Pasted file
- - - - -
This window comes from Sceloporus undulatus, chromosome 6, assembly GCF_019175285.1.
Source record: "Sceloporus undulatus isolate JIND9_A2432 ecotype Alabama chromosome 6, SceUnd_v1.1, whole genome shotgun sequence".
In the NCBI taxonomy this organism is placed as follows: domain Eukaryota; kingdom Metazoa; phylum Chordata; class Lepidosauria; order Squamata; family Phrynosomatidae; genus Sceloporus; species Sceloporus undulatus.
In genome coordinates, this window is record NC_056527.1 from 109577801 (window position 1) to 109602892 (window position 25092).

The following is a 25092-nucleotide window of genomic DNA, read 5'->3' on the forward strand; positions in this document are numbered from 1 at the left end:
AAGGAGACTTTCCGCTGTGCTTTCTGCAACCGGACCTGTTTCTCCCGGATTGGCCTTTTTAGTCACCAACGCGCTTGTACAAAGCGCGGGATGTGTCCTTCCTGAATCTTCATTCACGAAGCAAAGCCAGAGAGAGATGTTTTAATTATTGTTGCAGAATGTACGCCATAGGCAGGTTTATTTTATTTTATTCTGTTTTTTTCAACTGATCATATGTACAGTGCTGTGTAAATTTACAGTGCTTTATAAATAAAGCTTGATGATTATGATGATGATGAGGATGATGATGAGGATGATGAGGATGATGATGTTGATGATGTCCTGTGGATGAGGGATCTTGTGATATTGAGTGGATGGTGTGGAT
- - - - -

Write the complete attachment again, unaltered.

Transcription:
This window comes from Sceloporus undulatus, chromosome 6, assembly GCF_019175285.1.
Source record: "Sceloporus undulatus isolate JIND9_A2432 ecotype Alabama chromosome 6, SceUnd_v1.1, whole genome shotgun sequence".
In the NCBI taxonomy this organism is placed as follows: domain Eukaryota; kingdom Metazoa; phylum Chordata; class Lepidosauria; order Squamata; family Phrynosomatidae; genus Sceloporus; species Sceloporus undulatus.
In genome coordinates, this window is record NC_056527.1 from 109577801 (window position 1) to 109602892 (window position 25092).

The following is a 25092-nucleotide window of genomic DNA, read 5'->3' on the forward strand; positions in this document are numbered from 1 at the left end:
AAGGAGACTTTCCGCTGTGCTTTCTGCAACCGGACCTGTTTCTCCCGGATTGGCCTTTTTAGTCACCAACGCGCTTGTACAAAGCGCGGGATGTGTCCTTCCTGAATCTTCATTCACGAAGCAAAGCCAGAGAGAGATGTTTTAATTATTGTTGCAGAATGTACGCCATAGGCAGGTTTATTTTATTTTATTCTGTTTTTTTCAACTGATCATATGTACAGTGCTGTGTAAATTTACAGTGCTTTATAAATAAAGCTTGATGATTATGATGATGATGAGGATGATGATGAGGATGATGAGGATGATGATGTTGATGATGTCCTGTGGATGAGGGATCTTGTGATATTGAGTGGATGGTGTGGAT